If you have a Windows 11 or a Windows 10 laptop with a precision touchpad, you can use various gestures to interact with both the operating system and your apps. Did you know that you can use gestures that involve not just one or two fingers but also three or even four fingers? And that using them can help you perform certain actions a lot faster? In this article, I’ll show you all the gestures you can do on a precision touchpad and how to perform them:
Precision touchpads are touchpads with touch-sensitive surfaces that conform to Microsoft’s criteria for precision, speed, and fluidity. Such a touchpad can detect multiple fingers and enable sophisticated gestures. For example, on a precision touchpad, you can zoom in or out with two fingers, swipe with three fingers, and tap with four fingers. These modern touchpads also come with an integrated palm rejection feature, which helps avoid unintended clicks or motions when your hand touches the touchpad.
Non-precision touchpads found on old notebooks lacked the sensitivity required for advanced gestures. The good news, though, is that most of the laptops you can get today come with precision touchpads, so there’s a very good chance yours has one too.
To find out whether your laptop has a precision touchpad or not, you can follow these steps:
If you’re using Windows 10, open the Settings app (Windows + I) and click or tap on Devices. Select Touchpad in the left sidebar, and then look for the “Your PC has a precision touchpad” message at the top of the page on the right. If you see this message, your laptop has a precision touchpad. In case you don’t see the message, your laptop has a standard old-school touchpad, which means you won’t be able to perform some of the gestures I’ll present in the following sections of this guide.
If your laptop came with Windows 11 pre-installed, then it has a precision touchpad. This is a requirement for Windows 11. In other words, every manufacturer (Lenovo, HP, Dell, Acer, ASUS, Microsoft, Toshiba, Samsung, MSI, etc.) that makes laptops and bundles this operating system also installs precision touchpads on its devices.
Here are the gestures you can do on a precision touchpad and how to perform them in either Windows 10 or Windows 11:
One-finger tap: Tap the touchpad with one finger to select an item or open a link.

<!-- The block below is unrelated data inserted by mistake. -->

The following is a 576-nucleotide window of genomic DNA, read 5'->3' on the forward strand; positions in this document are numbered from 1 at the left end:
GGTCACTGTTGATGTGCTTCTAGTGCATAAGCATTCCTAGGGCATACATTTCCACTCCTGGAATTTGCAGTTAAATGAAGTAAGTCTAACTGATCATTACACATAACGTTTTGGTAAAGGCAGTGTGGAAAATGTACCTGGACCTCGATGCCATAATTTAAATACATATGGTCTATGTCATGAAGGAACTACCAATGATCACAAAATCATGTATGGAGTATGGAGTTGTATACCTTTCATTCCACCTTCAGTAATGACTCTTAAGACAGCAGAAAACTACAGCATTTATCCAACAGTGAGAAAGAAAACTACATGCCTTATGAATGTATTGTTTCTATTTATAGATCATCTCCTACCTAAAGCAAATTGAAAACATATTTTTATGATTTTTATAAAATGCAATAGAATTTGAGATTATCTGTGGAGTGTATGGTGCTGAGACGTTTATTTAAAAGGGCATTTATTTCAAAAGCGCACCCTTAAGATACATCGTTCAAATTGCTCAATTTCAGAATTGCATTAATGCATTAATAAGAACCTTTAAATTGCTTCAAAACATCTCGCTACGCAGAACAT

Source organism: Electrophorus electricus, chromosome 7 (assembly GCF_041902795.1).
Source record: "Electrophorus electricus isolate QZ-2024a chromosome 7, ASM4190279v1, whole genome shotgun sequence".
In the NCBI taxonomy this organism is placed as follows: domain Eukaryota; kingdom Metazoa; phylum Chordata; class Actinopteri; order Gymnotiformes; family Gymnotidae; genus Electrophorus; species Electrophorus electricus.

One-finger double-tap: Tap the touchpad twice with one finger to open an item or launch an app. This is the equivalent of a double-click when using the mouse.
One-finger drag: Tap and hold the touchpad with one finger and then move it to drag an item, select multiple items, or select text.
One-finger right-click: Tap the lower-right corner of the touchpad to right-click an item and open its context menu.
NOTE: The Settings app in Windows mixes the options for taps and gestures made with one or two fingers. Make sure you read carefully what each setting does if you intend to customize them.
Two-finger right-click: Tap the touchpad with two fingers to right-click an item and open its context menu.
Two-finger scroll: Put two fingers on the touchpad and slide them up or down to scroll vertically, or slide them left or right to scroll horizontally.
Two-finger zoom: Place two fingers on the touchpad and pinch them together or apart to zoom in or out. This works on all kinds of content where zooming is supported by the app: documents, images, web pages, etc.
Two-finger rotation: Put two fingers on the touchpad and rotate them clockwise or counterclockwise to rotate an object, like an image, for example.
Three-finger tap: Tap the touchpad with three fingers to open the search on the Windows taskbar. You can then use it to look for files, apps, settings, web pages, and more.
Three-finger swipe up: Swipe up with three fingers on the touchpad to open the Task View, where you can see all your open windows and virtual desktops.
Three-finger swipe down: Swipe down with three fingers on the touchpad to show the desktop and minimize all the open windows.
Three-finger swipe left or right: Swipe left or right with three fingers on the touchpad to switch between your open windows or apps.
Four-finger tap: Tap the touchpad with four fingers to open the Notification center in Windows, where you can see your notifications and quick actions.
Four-finger swipe up: Swipe up with four fingers on the touchpad to open the Task view, where you can see and switch between all your open windows and virtual desktops.
Four-finger swipe down: Swipe down with four fingers on the touchpad to minimize everything on the screen and show your desktop.
Four-finger swipe left or right: Swipe left or right with four fingers on the touchpad to switch between your virtual desktops.
NOTE: Some of the gestures presented can also be customized. To modify the settings of your precision touchpad and change what happens when performing a certain gesture, follow the steps described in one of these two guides, depending on what version of Windows you’re using on your laptop: How to configure your touchpad in Windows 10 or How to change the touchpad settings in Windows 11.
Up until now, you’ve learned all the gestures you can perform on a precision touchpad, regardless of whether you’re using Windows 10 or Windows 11. If you’d like to keep this information close by and have it ready at all times, I’ve also created a PDF file for you with all the touchpad gestures, which you can download using this link.
Now you know just how powerful a touchpad on a Windows 10 or Windows 11 laptop can be. As you’ve seen, unlike on older notebooks, the modern precision touchpads allow you to use not just one or two fingers to perform actions but also three or even four fingers simultaneously. My favorite ones are the three and four-finger gestures that make Windows show the desktop and switch to other open apps or virtual desktops. What are yours? Let me know in the comments section below.